Trained at Central School of Speech & Drama. Recent theatre includes Noughts & Crosses, National tour; Pilot, Cabaret, English Theatre Frankfurt; the multi award-winning ‘pie shop’ Sweeney Todd, (Drama Desk nomination for Outstanding Set Design of a Musical) West End and Off-Broadway; The Selfish Giant, a new folk opera by Guy Chambers, West End; Macbeth, Stafford Castle; Holes, Nottingham Playhouse; Black Men Walking, national tour; Eclipse; Arthur Miller’s Broken Glass,Watford Palace; Twelfth Night, The Merchant of Venice Shakespeare’s Globe; and The Wind In The Willows, Sherman.
Opera includes A Midsummer Night’s Dream, Le Nozze Di Figaro, Nevill Holt; the world premiere of Stephen McNeff’s Vivienne, Linbury Studio, ROH; The Cunning Little Vixen, Háry János, Orlando, Ryedale Festival.
Other designs include Babette’s Feast, Print Room; Driving Miss Daisy, Saturday Night Fever, Theatre Royal Bath, UK tour; Rose, HOME Manchester; Ghosts, Theatr Clwyd; In The Next Room or the Vibrator Play, Ustinov; Island, National Theatre; and Border Force, an immersive installation/performance/club event for Duckie.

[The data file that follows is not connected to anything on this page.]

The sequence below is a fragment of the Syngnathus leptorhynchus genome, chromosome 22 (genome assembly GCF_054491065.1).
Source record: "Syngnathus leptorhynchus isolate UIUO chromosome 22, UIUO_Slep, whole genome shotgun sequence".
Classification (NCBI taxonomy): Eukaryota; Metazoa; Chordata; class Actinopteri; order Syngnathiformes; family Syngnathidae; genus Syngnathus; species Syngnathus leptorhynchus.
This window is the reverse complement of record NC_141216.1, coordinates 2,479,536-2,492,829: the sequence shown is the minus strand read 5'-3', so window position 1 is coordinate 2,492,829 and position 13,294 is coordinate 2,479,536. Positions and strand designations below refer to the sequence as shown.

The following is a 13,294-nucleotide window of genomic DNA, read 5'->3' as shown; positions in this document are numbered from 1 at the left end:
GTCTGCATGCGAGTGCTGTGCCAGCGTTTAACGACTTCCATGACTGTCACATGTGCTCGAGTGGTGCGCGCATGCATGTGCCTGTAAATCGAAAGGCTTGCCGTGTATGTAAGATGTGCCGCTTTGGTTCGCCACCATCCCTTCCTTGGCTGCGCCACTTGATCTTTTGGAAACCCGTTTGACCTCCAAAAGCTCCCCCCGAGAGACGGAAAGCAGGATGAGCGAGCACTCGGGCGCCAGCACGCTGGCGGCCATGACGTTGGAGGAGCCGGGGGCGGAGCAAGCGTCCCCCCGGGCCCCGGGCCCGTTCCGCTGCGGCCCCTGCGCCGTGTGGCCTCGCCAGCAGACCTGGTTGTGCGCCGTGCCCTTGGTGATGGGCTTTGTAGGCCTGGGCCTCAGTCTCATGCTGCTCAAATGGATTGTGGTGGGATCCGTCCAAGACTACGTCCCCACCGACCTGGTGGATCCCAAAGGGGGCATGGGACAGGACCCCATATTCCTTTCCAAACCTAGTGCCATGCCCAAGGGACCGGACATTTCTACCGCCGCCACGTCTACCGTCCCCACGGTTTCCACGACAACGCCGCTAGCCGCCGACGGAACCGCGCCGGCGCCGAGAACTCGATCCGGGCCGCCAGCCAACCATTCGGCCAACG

BLACK MEN WALKING
Set and Costume Designer
Royal Exchange Studio and UK tour
Inspired by a real-life walking group, this piece delved into 2000 years of Black British history and toured widely to studio venues around the country.
Fusing music, dialogue and spoken word poetry, it celebrated the hidden histories of Black Britain, recognised the need to connect with others, questioned what it means to be British and urged that we know our history in order to move forward.
The design was a simplified abstraction of the Peak District – a contoured floor with reference to the Roman roads, and a backdrop of geological strata. A large black one-way mirror became a portal across time, conjuring characters and always reflecting ghosts in the landscape.
Inspired by the archaeological discovery in York of the Ivory Bangle Lady – 4th Century remains of likely North African descent – we created a small incidental museum space in the foyer of each venue with select props and costumes from the show presented as historical artifacts of the future.
“THE DESIGN WAS A SIMPLIFIED ABSTRACTION OF THE PEAK DISTRICT – A CONTOURED FLOOR WITH REFERENCE TO THE ROMAN ROADS, AND A BACKDROP OF GEOLOGICAL STRATA. A LARGE BLACK ONE-WAY MIRROR BECAME A PORTAL ACROSS TIME, CONJURING CHARACTERS AND ALWAYS REFLECTING GHOSTS IN THE LANDSCAPE.”
Royal Exchange Theatre
Royal Exchange Theatre